In the Moment:
Michael Frye's Landscape Photography Blog

Voting Deadline is Midnight Tonight!

Curves at dusk, Death Valley NP, California

Curves at dusk, Death Valley NP, California

Just a reminder that this is the last day to cast your votes for my best photographs of 2022. You have until midnight! Again, please don’t send your votes to me by email, or post them in the comments, or they won’t be counted. Use the form at the end of the original post to cast your votes.

Click here to see the nominees and cast your vote.

The voting is closed! I’ll be posting the results soon.

Thanks to everyone who already voted! I appreciate your help. 🙂

— Michael Frye


My Best Images of 2022: the Nominees

Once again I’m inviting you to help me choose my best photographs from the past year! I’ve posted 42 of my favorite images from 2022 below, in chronological order. After you look through these, please use the form at the bottom of this post to list your ten favorites.

Please don’t post your votes in the comments, or send them by email, because they won’t be counted! Use the form at the bottom of this post instead.

The voting is closed! I’ll be posting the results soon.

You don’t have to list your ten favorites in any order; just pick up to ten images. (The numbers are in the captions underneath the photographs. Also, you can click on the images to see them larger.) Once the votes are in I’ll post the top ten or twelve on this blog.

The voting deadline is Wednesday, January 4th, at midnight Pacific time.

As always, I reserve the right to override the votes if one of my favorites gets panned. But I’ve rarely had to exercise this power because my readers have excellent taste. 🙂

Thanks for your input — I appreciate your help!


Merry Christmas!

Moonlit clouds over El Capitan, Yosemite NP, CA, USA

Moonlit clouds over El Capitan, Yosemite

While snow is rare at our house in the Sierra foothills, Yosemite Valley has received a few early-winter snowstorms, so Claudia and I have been able to go up there and enjoy the snow on several occasions, which is always a treat. To me, the holidays always feel more festive with snow. I made this photograph of El Capitan after one of those storms, as the setting moon lit El Capitan and the fast-moving clouds overhead.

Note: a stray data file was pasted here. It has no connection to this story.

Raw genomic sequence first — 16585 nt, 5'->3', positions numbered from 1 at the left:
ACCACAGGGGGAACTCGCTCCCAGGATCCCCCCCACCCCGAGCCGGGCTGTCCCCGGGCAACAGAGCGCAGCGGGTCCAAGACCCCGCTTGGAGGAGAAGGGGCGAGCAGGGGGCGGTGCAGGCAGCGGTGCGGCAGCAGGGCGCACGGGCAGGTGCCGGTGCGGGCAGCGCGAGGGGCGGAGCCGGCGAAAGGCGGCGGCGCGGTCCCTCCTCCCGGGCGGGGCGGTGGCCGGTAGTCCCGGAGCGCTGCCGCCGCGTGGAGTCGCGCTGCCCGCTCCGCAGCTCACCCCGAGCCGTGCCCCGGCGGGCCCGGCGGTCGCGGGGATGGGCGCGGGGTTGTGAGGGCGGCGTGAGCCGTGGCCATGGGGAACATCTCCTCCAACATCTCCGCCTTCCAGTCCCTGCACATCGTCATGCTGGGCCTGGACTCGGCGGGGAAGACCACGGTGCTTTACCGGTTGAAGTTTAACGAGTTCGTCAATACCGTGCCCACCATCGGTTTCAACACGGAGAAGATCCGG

For many people in North America, however, things probably seem a bit too wintry. It’s one thing to watch snowflakes floating gently to the ground outside while you sit around a cozy fire; it’s another to endure blizzard conditions, whiteouts, sub-zero temperatures, flight delays, and power outages.

Claudia and I hope everyone is able to stay safe, and warm, and to spend time with their loved ones (at least eventually) during this holiday season. Whatever the circumstances, we hope you’re able to make the best of things, and wish you a very Merry Christmas and Happy Hanukkah.

— Michael Frye

Winter Wonderland

Cottonwoods in late-afternoon light, Yosemite NP, CA, USA

Cottonwoods in late-afternoon light, Yosemite NP, California

We’ve had a great start to the winter here in the Sierra, with several early-December storms bringing rain and higher-elevation snow. Precipitation is above average for Yosemite Valley at this point, which is wonderful. Some other recent winters have also gotten off to a strong start only to fizzle in January and February, so we’ll keep our fingers crossed that this winter will be different.

This winter’s early-season storms have been on the cold side, cold enough to bring snow to Yosemite Valley several times. The most recent storm (December 10th and 11th) followed a typical pattern, starting with rain in Yosemite Valley (at 4,000 feet), then changing to snow toward the end of the system as the cold front moved through. That tail end was pretty strong, dumping about eight to nine inches of new snow on the valley floor.


Winter Speaker Series

Sun setting over an alpine lake, Yosemite NP, CA, USA

Sun setting over an alpine lake, Yosemite

I’m pleased to be joining the Winter Speaker Series on Nic Stover’s Nature Photography Classes site. The Winter Speaker Series will be focused on image processing, and includes online presentations by David Kingham, Nick Page, Sean Bagshaw, and me.

My talk will be about the Masking Panel and local adjustments in Lightroom Classic. The Masking Panel is incredibly powerful, allowing you make and combine selections in almost infinite ways, and add sophisticated touches to your images that you previously needed Photoshop for.


Oregon Moods

Crashing wave in late-afternoon light, Oregon coast, USA

Crashing wave in late-afternoon light, Oregon coast. We had to deal with off-and-on rain while trying to photograph large waves crashing against the shore. But then the sun broke through for about five minutes late in the afternoon, bathing this scene in beautiful light. Luckily we caught a few big wave splashes during those five minutes. 70mm, 1/500 sec. at f/8, ISO 160.